MILWAUKEE (AP) — An inspection this year found the St. Croix Chippewa tribe, which gets millions in federal housing funds, has failed to collect more than $400,000 in back rent and allowed high-income renters in low-income housing, an Associated Press review found.
An earlier federal audit found the tribe had put almost $500,000 in an account that didn't earn interest and spent thousands on holiday bonuses, gift certificates and restaurant tabs, according to documents obtained by the AP.
About 60 tribal families are currently waiting for public housing and some are doubling up with others just to have a place to stay. Meanwhile, more than $1 million in federal construction funds remain frozen since the 1995 audit by the Department of Housing and Urban Development.
"It got to the point where the funds were so badly mismanaged the tribe had to loan the housing program a substantial amount of money to keep the program running," said Thomas W. Boockmeier, a HUD official who heads all American Indian programs east of the Mississippi.
The St. Croix Chippewa Housing Authority, which oversees 223 rental units and houses, has improved under new management, HUD and tribal officials agree.
However, HUD told the agency in April that it was still facing "serious deficiencies" in two areas: collecting rent and putting high-income tenants in low-income housing without explaining why. In one case, a family earning $81,346 was in housing set aside for people earning less than $30,150.
HUD found that about $406,434 in back rent was owed as of February, and the average delinquency per unit was $1,983.
Meanwhile, some families have moved in with friends and relatives just to have a place to stay, according to Monica Butler, executive director of the agency.
"We're in really bad need of housing," Butler said.
In 1997, HUD spent $6.5 billion for public housing nationwide. Of that, $282.5 million went to American Indian reservations.
The 1,600-member St. Croix Chippewa tribe, whose reservation is within miles from Minnesota in northwestern Wisconsin, received more than $5.6 million between 1990 and 1995, during the time of the audit.
The 1995 audit, which covered January 1990 to February 1995, found the housing agency had done everything from leaving signed, blank checks in an unsecured area to keeping a running tab at a convenience store where employees bought gas, donuts and sodas.
The audit also found that the agency:
— Took $482,340 from an automated telephone withdrawal system and put it in a non-interest bearing account that was insured for only $100,000;
— Improperly loaned $2,000 to an employee, who paid back $600 then stopped, telling investigators later he had forgotten about the loan;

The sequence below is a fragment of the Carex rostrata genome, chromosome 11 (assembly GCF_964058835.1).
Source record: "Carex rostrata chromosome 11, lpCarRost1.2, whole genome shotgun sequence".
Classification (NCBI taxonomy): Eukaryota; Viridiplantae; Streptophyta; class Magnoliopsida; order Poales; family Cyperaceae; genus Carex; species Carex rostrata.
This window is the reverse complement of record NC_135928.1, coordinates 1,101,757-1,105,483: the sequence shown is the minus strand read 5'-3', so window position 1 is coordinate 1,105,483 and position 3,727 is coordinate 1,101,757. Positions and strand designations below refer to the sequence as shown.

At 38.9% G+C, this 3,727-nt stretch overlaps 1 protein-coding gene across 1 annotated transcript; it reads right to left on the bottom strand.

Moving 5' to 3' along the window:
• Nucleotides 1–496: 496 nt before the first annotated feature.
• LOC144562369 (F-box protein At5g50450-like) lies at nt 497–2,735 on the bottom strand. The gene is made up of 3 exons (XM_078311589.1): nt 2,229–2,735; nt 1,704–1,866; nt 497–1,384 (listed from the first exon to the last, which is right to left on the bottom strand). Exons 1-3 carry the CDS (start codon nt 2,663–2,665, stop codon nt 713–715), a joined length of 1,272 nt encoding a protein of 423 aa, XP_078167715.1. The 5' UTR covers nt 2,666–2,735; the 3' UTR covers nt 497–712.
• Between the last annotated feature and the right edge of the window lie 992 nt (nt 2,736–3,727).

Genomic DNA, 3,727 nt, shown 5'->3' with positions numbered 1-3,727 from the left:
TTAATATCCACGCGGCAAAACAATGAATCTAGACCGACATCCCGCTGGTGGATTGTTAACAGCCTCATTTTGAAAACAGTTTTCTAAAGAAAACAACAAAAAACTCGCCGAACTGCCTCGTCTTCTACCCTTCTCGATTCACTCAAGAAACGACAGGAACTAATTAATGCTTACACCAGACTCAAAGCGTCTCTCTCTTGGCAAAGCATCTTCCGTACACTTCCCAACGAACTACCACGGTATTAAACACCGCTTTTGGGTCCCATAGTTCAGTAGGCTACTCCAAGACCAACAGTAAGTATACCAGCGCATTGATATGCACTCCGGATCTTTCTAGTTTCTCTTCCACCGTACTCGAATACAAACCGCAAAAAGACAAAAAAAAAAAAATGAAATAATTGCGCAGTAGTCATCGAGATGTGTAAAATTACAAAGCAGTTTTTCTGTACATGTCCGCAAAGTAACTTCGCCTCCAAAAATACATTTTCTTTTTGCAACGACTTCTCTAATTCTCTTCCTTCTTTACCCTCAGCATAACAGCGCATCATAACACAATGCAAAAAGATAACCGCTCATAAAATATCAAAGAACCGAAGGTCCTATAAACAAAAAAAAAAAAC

— Spent $6,993 for ineligible expenses, including $3,100 for holiday bonuses and gift certificates, $281 for restaurant meals and $665 for repairs to vehicles that didn't belong to the authority.
The audit was released the same month an independent federal investigation into corruption at the housing authority ended with no criminal charges because of a lack of effective witnesses, according to HUD records obtained by the AP.
The tribe has since cleaned house, said Butler, who blames the problems on years of mismanagement under previous directors.
Janelle Golden, the executive director from 1991 to 1995, was fired for misconduct, including spending HUD money for personal use, Butler said.
An executive director before her, Catherine Sandstrom, was sentenced to two years in jail after pleading guilty to one count of felony embezzlement and one count of felony misconduct in public office. She had been charged with 23 counts, according to Burnett County District Attorney Kenneth Kutz.
"Nobody from the outside can ever understand what we're going through," Butler said. "Here we are just a little housing authority, striving just to have good living conditions … and somebody, unfortunately, came in here, took advantage of the situation and took advantage of the people."
"I see the ones that got the dirty end of the deal, and that was the tenants," she said.
Golden, reached at her home in Minnesota, wouldn't comment on Butler's allegations.
"Tribal politics really messes a lot of things up. (It) interferes with trying to conduct good, quality business," she said.
HUD said it would continue to closely monitor the agency. If necessary, HUD could take over the housing authority management.
"This is a continual process and we will take any actions that we feel are warranted," Boockmeier said.